Rank announcement Status termination ($ Millions)
1 10/27/2003 Pending NA $ 16,247.1
2 5/27/1998 Terminated 08/10/1998 5,654.9
3 4/29/2002 Completed 07/31/2002 3,980.8
4 10/27/2003 Pending NA 3,301.1
5 2/27/1997 Completed 07/31/1997 1,404.9
6 11/20/2001 Terminated 03/06/2003 1,370.0
7 3/16/1998 Completed 07/15/1998 1,350.0
8 10/17/2001 Completed 01/31/2002 1,346.9
9 6/03/2003 Completed 09/24/2003 885.8
10 7/09/1998 Completed 03/15/2001 700.0
11 6/18/2002 Completed 09/23/2002 517.0
NA = Not available
Note: Financials based on stock price the day before the deal was announced.
Source: SNL Financial, Charlottesville, Va.
In your Neighborhood
While insurers might be able to save money and run more efficiently by upgrading their back-office functions, health insurance is still a local business, said Dr. Peter Kongstvedt, vice president of Cap Gemini Ernst &Young's managed-care consulting practice.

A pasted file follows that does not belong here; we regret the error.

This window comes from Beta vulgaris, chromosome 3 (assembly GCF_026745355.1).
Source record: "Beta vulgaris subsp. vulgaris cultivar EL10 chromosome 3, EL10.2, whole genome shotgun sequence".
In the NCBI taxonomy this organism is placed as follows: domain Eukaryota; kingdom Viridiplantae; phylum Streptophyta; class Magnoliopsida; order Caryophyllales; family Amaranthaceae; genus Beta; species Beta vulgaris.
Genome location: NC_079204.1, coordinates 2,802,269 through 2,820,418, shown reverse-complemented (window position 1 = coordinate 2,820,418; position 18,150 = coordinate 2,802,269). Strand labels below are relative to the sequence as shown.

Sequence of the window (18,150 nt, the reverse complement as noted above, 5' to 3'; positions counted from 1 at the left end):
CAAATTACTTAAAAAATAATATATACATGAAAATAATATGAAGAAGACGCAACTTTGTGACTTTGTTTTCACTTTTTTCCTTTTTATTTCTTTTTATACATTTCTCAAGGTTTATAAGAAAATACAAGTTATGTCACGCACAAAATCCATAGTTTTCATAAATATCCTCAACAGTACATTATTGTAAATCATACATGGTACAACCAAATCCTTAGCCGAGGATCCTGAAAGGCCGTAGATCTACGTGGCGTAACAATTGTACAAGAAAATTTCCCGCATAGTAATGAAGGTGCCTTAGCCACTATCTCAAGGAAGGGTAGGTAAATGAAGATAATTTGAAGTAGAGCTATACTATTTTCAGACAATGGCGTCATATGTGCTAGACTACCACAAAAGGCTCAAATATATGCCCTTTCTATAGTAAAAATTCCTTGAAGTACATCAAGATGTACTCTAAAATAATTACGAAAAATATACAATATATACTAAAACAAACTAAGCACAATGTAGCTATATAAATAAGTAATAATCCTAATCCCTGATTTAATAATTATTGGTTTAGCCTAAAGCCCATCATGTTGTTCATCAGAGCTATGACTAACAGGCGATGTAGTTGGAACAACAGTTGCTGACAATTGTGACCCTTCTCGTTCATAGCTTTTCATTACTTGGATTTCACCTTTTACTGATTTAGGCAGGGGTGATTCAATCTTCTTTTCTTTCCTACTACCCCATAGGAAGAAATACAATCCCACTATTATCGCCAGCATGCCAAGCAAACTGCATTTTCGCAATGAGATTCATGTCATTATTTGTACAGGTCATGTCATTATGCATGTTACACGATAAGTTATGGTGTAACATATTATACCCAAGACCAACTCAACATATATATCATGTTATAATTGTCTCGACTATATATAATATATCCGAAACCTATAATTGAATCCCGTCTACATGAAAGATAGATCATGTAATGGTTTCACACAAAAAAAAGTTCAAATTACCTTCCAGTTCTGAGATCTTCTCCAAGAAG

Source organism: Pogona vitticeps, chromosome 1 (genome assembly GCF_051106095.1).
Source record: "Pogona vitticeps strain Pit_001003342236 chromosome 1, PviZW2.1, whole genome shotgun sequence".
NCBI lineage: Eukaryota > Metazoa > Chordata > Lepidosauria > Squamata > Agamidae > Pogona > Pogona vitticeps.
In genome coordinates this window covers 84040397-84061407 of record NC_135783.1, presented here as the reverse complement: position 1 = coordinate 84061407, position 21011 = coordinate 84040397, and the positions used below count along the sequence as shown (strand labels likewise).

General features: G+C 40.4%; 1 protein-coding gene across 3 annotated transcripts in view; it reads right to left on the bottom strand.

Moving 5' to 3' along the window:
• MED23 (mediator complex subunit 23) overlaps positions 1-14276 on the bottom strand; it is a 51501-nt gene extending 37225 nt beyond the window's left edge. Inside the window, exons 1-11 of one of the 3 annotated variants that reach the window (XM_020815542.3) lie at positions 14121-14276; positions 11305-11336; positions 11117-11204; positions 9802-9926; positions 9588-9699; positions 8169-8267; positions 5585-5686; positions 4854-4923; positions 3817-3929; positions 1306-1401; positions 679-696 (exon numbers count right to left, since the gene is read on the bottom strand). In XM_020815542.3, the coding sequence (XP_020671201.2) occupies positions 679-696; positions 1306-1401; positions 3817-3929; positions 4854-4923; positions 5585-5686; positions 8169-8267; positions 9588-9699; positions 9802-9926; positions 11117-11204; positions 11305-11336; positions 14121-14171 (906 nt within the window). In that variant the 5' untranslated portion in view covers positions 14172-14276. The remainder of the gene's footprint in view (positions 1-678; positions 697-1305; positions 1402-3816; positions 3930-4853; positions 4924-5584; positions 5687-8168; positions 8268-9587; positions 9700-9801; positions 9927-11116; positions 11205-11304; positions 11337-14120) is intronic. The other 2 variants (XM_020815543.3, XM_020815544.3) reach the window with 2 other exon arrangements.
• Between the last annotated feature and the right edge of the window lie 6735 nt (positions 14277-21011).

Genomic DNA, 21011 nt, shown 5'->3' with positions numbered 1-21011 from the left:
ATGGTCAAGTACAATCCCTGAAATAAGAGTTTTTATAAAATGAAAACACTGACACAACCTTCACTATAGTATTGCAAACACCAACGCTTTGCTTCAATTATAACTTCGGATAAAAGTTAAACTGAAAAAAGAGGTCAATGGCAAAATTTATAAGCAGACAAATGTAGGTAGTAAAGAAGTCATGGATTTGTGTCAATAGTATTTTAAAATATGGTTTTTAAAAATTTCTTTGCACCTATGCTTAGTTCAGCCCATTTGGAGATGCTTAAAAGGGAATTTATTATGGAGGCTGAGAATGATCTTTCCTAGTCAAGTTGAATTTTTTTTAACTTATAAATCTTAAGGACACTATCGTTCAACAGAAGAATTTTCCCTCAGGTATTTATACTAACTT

"Doctors in hospitals in rural Kentucky are from Mars. Doctors and hospitals from Southern California are Venus. You can't do what works in Kentucky and drop it in California," Kongstvedt said. He said negotiations with hospitals and doctors need to be local. "If you fly in from California and say we're here to negotiate and we're flying out at 3, you're going to leave without anything in your hand. You want to have nurses in the hospital doing a concurrent review of the hospital. You want someone in there to help facilitate. Even companies that have done a lot of mergers and acquisitions almost always leave managed-care delivery and marketing in a local office."